For all $l,m$ but $l=0,m=0$, can we find $r_0,w_0$ such that the following charge distributions can represent a charge field that does not radiate:

$$\rho(r,\theta,\phi) = \Re(c_{l,m} Y_{l,m}(\theta,\phi)\exp(iw_0t)\delta_{r=r_0})$$

with $\Re(\cdot)$ the real part, $c_{l,m}$ constants, $Y_{l,m}$ spherical harmonics, $\delta_{r=r_0}$ the delta measure of a spherical shell of radius $r_0$. The values are real because we take the real part and the charge is conserved because the integral of $Y_{l,m}=0$ for all $l,m$ but $l=0,m=0$. Also we need to consider the current sources so that they exists and the continuity equation is satisfied. To construct a current field that satisfy the continuity equation take $$j = \Re(a_{l,m} \nabla_S Y_{l,m} \exp(i w_0 t) \delta_{r=r_0}),$$ with $a_{l,m}$ constants and $\nabla_S$ the spherical gradient at $r=r_0$ and $\nabla_S \cdot (\cdot)$ the spherical divergence at $r=r_0$. $\Re$ is linear and commute with the differential operators so we can skip that from now and consider values in C in stead. Then use the property of the spherical harmonics (eigenfunction of the spherical part of the laplace operator), $$\nabla_S \cdot j = \nabla_S \cdot \nabla_S a_{l,m} Y_{l,m} \exp(i w_0 t) \delta_{r=r_0}= a_{l,m} \lambda_{l,m}Y_{l,m}\exp(i w_0 t) \delta_{r=r_0},$$ with $\lambda_{l,m}$ the eigenvalues associated with the spherical harmonics. So $$\frac{\partial}{\partial t} \rho = i c_{l,m} w_0 Y_{l,m}\exp(i w_0 t)\delta_{r=r_0}.$$ To satisfy the continuation equation we need this to be equal to (note the charge is on the sphere so we restrict the gradiant to e.g. $\nabla_S$), $$\nabla_S \cdot j,$$ which according to the above is the same with the right choice of the constants $a_{l,m}$.

Note that multiplying this with the conjugate will lead to a non time varying charge distribution that of cause will not radiate. But to keep it interesting and according to a claim in a paper from the 92 I let it be time varying and hence less obvious that this is non radiating. It's possible to keep the charge distribution of the same sign by adding a constant to it. I also seen a proof of this fact that is overly complex spanning many pages and in the end, to my knowledge, is wrong. One way to prove it is to take the fourier transform in time and space of the charge distribution (Goedecke) and show that the transform is zero for all parameters that is associated with waves at the speed of light.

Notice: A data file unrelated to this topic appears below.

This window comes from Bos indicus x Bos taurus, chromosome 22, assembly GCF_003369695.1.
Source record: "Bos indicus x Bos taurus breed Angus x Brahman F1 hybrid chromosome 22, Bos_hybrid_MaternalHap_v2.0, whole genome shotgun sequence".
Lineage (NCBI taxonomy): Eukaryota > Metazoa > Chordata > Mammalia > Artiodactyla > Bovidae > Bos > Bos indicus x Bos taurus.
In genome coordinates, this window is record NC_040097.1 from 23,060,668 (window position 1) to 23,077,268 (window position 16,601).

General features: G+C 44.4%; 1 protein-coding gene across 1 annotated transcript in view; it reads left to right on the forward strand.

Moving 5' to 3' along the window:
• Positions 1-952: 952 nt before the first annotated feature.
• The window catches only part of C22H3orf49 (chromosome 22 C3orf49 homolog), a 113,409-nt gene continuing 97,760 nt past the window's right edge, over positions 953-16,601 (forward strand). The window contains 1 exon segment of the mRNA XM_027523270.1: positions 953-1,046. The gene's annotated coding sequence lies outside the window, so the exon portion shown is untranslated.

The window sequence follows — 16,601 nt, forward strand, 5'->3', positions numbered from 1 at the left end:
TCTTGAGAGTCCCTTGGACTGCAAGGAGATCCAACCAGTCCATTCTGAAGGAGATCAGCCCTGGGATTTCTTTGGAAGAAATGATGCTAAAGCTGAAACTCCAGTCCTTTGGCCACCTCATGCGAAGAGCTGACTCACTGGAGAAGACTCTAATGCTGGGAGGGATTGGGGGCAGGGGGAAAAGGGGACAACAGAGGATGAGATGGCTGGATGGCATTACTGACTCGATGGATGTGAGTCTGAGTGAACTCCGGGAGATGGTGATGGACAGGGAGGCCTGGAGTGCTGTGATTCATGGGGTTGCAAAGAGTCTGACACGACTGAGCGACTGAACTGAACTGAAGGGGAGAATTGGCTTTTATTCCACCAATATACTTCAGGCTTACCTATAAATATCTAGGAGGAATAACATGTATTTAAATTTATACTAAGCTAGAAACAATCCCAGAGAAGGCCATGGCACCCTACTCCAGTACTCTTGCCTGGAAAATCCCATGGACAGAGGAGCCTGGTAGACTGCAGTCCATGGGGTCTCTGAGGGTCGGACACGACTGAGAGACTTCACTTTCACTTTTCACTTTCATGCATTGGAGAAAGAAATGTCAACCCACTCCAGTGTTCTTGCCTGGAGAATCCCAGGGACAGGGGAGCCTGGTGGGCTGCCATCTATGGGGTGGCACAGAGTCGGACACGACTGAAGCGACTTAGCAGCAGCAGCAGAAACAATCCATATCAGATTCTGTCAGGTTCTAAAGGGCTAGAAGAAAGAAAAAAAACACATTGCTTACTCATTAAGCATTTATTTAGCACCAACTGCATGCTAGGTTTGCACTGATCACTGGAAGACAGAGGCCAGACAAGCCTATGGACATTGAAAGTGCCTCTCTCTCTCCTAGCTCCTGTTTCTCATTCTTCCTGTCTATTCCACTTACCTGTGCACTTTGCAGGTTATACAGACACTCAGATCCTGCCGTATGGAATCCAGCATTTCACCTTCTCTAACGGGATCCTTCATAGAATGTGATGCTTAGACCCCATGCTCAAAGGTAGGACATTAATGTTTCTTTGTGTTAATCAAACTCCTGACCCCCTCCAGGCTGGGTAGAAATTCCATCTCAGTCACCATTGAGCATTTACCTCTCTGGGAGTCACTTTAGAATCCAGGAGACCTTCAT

For a reference see: Force Free Time Harmonic Plasmoids, Jack Nachamkin, University Of Dayton Research Institute 1992. Especially the statement on p. 11. The question I formulate is not directly stated in the paper, but I derive it. You can also find these fields in Randell Mills GUTCP, which is a work of dispute. But there is two proofs submitted there for this fact, I could follow the first of them and I think it contains an error. Finally consider this paper for non radiation conditions Goedecke, G. H. (1964). "Classically Radiationless Motions and Possible Implications for Quantum Theory". Physical Review. 135: B281–B288. Bibcode:1964PhRv..135..281G. doi:10.1103/PhysRev.135.B281.

• This is not a charge density. May 20, 2018 at 18:08
• Yes, I'll take the real part, missed that! thanks! May 20, 2018 at 18:25
• You should take the product with its conjugate. May 20, 2018 at 19:21
• Then it's not depending on time and becomes less interesting. To keep it the same sign I''ll add a constant. The interesting thing is that this is reported to be non radiation in a paper from 1970 but I would like to see a proof of it. May 20, 2018 at 19:38
• The real part is not a conserved charged density. May 20, 2018 at 21:34

If we can agree to that according to Goedecke it is enough to prove that the fourier transform in time and space is zero for all waves associated with the speed of light we can use the following route. Now the real part function can be excluded from the analysis because it commutes with the fourier transform and we need to calculate $$F(\rho) = \int \exp(itu + i \hat k \cdot \hat r) c_{l,m} Y_{l,m}\exp(i w_0 t)\delta_{r = r_0}\,drdt$$
Now a we can expand the plane wave in spherical harmonics according to $$\exp(i \hat k \cdot \hat r) = \sum_{l,m} d_{l,k} j_l(|\hat k||\hat r|)Y_{l,m}(\hat k) Y_{l,m}^*(\hat r),$$ with $j_l$ the spherical bessel function.
Use that the time part becomes a delta measure on $w_0$ and insert the expansion above and sketchfully exchange integral and summation and you have $$F(\rho) = \sum_{l',m'} j_{l'}(|k|r_0) d_{l',m'}c_{l,m} \int_{r=r_0} Y_{l,m}(\hat r) Y_{l',m'}(\hat k) Y_{l'm'}^*(\hat r) dS_{r=r_0} \delta_{u=w_0}$$ So using the orthogonality e.g. $l=l', m=m'$ we have a constants $e_{l,m}$ so that, $$F(\rho) = e_{l,m} j_l(|k|r_0)Y_{l,m}(\hat k)\delta_{u=w_0}$$
Now for all $l,m$, $u=w_0$ and for waves at the speed of light we have $|k|c = |w_0|$ so for all $r_0,w_0$ so that $|w_0| r_0 / c$ is a zero to the bessel function $j_l$ we have that the fourier transform is zero for all values $k,u$ comensurate with the speed of light hence it looks like indeed the question is answered affirmatively.